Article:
The relationship between Gifts for Children and the Village of Baldwin was great from the Gifts of Children’s perspective.
Until this year.
Erica Hanson voiced her frustration in front of the Village Board and those in attendance earlier this month during the Board’s monthly meeting.
“There was an unexpected election, but the employees went out of their way to help us utilize this space,” she said, speaking in the board room. “This year was different.”
Hanson stated Gifts for Children was told they couldn’t use the board room this year due to a policy in which non-Village employees couldn’t use Village space after hours, a policy she found odd, since it wasn’t a problem previously.
She went on to state Gifts for Children was accused of causing significant damage in the past and didn’t take any action to correct. Hanson believes this was due to a divider used for election purposes which fell and broke. She told a Village worker they would pay for it; she was told not to worry about it.
She also said conversations with Village officials, including Administrator/Clerk-Treasurer Tracy Carlson didn’t go well.
“The phone calls were totally unprofessional,” she said. “I was called ‘Missy.’ I was told bringing my concerns would be a waste of time and that employees shouldn’t be bothered after work hours.
“I’ve been in the health care industry 20 years. If I had conversations like these, I’d be terminated.
“This experience has been awful.”
Hanson stated Gifts for Children is a small program as it is a three person operation.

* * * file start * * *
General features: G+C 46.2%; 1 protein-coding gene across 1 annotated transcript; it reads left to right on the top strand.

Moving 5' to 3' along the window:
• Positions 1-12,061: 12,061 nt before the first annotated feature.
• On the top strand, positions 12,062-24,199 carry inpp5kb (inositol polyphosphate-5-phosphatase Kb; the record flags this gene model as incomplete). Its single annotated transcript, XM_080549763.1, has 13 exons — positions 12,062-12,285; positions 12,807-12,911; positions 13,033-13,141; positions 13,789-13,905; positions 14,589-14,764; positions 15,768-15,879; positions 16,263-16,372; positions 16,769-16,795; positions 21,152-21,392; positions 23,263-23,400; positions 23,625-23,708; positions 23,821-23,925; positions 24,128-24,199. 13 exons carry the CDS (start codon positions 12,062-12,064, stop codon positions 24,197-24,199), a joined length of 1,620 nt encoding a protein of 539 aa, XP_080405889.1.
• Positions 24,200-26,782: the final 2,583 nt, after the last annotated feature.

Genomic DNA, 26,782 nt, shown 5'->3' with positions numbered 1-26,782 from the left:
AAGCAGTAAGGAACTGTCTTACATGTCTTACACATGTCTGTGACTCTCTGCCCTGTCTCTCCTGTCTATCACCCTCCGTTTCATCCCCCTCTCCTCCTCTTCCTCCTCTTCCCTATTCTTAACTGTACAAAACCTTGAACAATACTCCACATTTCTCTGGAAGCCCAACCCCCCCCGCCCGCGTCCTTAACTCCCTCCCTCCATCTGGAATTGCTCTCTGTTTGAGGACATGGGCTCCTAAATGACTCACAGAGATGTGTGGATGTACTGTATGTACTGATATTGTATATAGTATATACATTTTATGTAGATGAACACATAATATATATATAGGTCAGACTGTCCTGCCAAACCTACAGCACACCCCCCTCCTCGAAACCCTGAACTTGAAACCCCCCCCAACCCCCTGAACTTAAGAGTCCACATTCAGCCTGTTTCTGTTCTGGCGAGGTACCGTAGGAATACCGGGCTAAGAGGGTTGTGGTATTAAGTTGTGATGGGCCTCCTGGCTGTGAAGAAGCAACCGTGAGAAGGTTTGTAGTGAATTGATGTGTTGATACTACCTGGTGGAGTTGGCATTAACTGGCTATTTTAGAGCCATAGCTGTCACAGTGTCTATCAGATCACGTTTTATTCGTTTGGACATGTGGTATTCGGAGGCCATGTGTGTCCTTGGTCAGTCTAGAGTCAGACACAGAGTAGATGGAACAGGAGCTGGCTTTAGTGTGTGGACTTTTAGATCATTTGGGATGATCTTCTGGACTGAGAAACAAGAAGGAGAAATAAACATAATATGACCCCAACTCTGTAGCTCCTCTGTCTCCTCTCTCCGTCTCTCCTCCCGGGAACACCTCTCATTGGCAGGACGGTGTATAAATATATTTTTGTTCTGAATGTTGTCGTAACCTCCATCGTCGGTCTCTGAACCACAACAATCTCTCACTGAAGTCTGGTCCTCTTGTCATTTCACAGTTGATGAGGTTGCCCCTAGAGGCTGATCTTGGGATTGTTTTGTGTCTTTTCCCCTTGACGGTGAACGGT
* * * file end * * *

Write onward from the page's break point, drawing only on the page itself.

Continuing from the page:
“All three of us are also working full time jobs,” she said. “If we don’t have a space, we can’t do this program.”
Board President Lance Van Damme assured Hanson her concerns will be dealt with internally and that the relationship will be fine in 2022.
2022 Windmill Days
Jodi Peterson from the Windmill Days committee came to the Board asking for $5,000, the same amount, the Board donated in 2020 and 2021.
“We’d love to have that amount again,” she said. Board members asked her what the amount goes toward and she replied marketing and since COVID-19, handwashing stations.
Village Administrator/Clerk-Treasurer Tracy Carlson reminded the Board funds from the American Rescue Plan Act could be earmarked for tourism, which led the Board to discuss investing another $1-2,000.
Peterson also stated a goal of hers is to get more churches involved in the festival with children’s games.
“We don’t need rides, we need stuff to keep the little ones busy,” she said, citing the old fish and duck games as possible examples.
The motion was made for the Village’s donation to be $7,000 which was passed unanimously.
No Parking Signs
The Board approved the placement of No Parking signs on 9th Avenue between Hillcrest and Summit on the west side only. This was mainly done to accommodate Shefland Trucking Service so their semis could drive through the congested parking spots.
• Carlson stated Vic Harris asked her if the Village would be interested in acquiring land parcels between 8th/9th Avenue, north of Main Street (south of the Railroad tracks) for parking lot purposes. The Board acknowledge they would be interested in hearing more.
• Approved the new rent amount of $1,100 from $900 for the Food Pantry moving into the old Homestead Vet building on Hwy. 63. Building owner Danielle Johnson said the new amount was figured after taking a look at her needs one more time. Van Damme was the only one to vote not. The funds would be coming from the American Recovery and Protection Act.